1. However, big bundles must be returned even if they are found in the Reshus ha'Rabim because big bundles don't get trampled on, however if it doesn't have a Siman it doesn't have to be returned because Rabah holds that the place where it was found is not a Siman.
2. Therefore the first Jewish person who sees it will pick it up and it will not be trampled on and non-Jews will not trample on it because of the concern for sorcery and we are not concerned that animals or dogs will step on it because it was found in a place where there aren't many animals or dogs.
3. The Tana Kama holds that since the pottery or money may have fallen in to the dates or loaves by accident it is not a Siman, while R. Yehudah holds that we assume that they were placed there deliberately by the owner and therefore it is a Siman.
4. Rava holds that the place is a Siman, therefore if they were placed there and the owner knows where he put them it is a Siman, but if they fell the owner doesn't know where they fell and therefore it is not a Siman.
5. Rava holds that a Siman which is trampled on is a Siman and therefore even though it fell in Reshus ha'Rabim it is a Siman and it must be announced.
6. The type of knot and the number of fish is a Siman, but in this case it is tied with a typical knot and a typical number of fish and therefore it is not a Siman.
7. However, if he finds meat that is cut in a unique way or it is not a standard weight he must announce it because it is a Siman.
8. Abaye holds that a seal is a Siman only before the storehouses are opened and it is not yet the time for the stores to buy the wine and therefore only a few individuals sealed their barrels and consequently it is a Siman, but once the storehouses are opened and the wine is being sold everyone seals their wine and it is no longer a Siman.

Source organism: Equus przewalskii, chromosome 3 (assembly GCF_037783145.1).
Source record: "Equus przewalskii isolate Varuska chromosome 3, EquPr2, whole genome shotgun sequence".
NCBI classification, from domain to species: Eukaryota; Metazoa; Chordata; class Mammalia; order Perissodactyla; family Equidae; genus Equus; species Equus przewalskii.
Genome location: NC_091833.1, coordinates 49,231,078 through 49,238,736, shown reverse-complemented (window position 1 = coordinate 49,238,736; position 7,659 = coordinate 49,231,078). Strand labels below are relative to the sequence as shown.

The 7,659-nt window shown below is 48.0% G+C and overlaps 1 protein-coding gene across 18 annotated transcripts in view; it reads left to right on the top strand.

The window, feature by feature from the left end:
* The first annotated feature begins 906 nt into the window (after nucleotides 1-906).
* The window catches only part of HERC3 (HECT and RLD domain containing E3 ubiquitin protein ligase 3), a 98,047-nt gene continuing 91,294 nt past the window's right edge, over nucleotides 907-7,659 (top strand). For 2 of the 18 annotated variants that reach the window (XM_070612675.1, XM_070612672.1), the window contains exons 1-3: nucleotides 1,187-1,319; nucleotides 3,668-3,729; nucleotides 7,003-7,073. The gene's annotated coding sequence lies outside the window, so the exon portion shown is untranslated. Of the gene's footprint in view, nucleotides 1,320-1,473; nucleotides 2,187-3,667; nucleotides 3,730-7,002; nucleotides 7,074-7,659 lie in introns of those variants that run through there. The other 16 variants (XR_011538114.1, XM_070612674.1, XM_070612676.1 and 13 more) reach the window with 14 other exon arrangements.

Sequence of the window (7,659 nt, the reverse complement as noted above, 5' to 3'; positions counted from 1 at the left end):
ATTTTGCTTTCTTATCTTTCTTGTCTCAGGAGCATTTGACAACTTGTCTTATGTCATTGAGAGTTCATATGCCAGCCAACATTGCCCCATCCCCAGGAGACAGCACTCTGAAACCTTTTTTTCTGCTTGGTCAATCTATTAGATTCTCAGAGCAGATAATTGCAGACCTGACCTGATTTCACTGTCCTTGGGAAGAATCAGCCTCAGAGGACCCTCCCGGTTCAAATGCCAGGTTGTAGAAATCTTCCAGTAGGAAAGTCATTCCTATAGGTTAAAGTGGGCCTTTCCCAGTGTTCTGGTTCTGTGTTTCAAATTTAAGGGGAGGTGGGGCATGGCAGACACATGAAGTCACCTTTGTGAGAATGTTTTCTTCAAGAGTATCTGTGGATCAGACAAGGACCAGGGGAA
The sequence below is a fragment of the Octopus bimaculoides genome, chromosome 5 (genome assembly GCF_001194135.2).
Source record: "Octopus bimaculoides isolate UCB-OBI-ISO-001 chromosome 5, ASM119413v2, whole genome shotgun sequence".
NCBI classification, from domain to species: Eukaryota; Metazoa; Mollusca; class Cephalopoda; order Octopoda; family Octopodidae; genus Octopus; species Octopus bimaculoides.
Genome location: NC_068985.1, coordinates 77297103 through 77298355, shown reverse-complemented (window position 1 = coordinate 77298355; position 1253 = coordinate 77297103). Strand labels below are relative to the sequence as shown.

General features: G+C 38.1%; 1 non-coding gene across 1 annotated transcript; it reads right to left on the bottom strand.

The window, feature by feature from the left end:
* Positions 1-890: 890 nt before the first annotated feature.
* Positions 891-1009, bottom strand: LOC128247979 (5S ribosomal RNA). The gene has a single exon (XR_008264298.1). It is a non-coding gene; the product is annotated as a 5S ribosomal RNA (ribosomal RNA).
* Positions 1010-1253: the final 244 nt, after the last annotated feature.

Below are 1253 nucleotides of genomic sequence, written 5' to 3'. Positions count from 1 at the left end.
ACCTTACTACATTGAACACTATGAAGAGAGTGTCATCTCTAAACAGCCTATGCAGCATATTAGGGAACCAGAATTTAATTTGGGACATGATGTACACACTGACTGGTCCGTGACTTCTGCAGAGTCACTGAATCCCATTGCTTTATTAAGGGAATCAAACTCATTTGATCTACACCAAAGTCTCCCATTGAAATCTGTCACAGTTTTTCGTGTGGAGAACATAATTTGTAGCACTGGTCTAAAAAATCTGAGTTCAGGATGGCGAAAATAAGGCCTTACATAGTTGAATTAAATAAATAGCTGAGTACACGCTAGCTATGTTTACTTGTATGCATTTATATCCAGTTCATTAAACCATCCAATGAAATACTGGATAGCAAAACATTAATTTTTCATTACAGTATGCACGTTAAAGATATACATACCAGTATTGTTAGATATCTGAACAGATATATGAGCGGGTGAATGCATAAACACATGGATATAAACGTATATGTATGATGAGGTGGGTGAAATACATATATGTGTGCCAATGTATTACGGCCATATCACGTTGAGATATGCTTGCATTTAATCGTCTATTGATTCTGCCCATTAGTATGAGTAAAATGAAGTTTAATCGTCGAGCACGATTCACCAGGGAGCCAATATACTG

If someone finds loaves of a Ba'al ha'Bayis in the Reshus ha'Rabim he must announce it. Rabah explains that even though a Siman that is trampled on is not a Siman, however people do not pass by bread without picking it up and non-Jews will not trample on it because of the concern for sorcery. The Ran asks why is it necessary to say that the non-Jews are concerned for sorcery. Because of the small possibility that a non-Jew will step on it the owner will not be Meya'esh just as in a city with a majority of Jews the owner won't be Meya'esh even though there is a minority of non-Jews who may take the Metzi'ah. The Ran answers that besides the minority of non-Jews who may step on it there are also a minority of Jews who will step on it and will not pick it up and therefore with the combination of the two the owner will be Meya'esh.
A person who finds a Metzi'ah is not obligated to announce it unless it has a Siman on the actual object, or it was found in such a way that the owner could give a Siman on the place, or on way it is tied, or on the number of objects that were found, or on the measurement, or on the weight. But if it doesn't have any Siman even on the place, for example it is obvious that it was not deliberately left in the place that it was found but rather it fell from the owner, if it is something that we can assume that the owner immediately realized it was lost because it is very heavy or very valuable and he is constantly feeling for it and he realizes immediately that it is lost the finder may keep it. The reason is because the owner is immediately Meya'esh when he realizes it fell because he doesn't have a Siman on it. (Shulchan Aruch CM 262:3)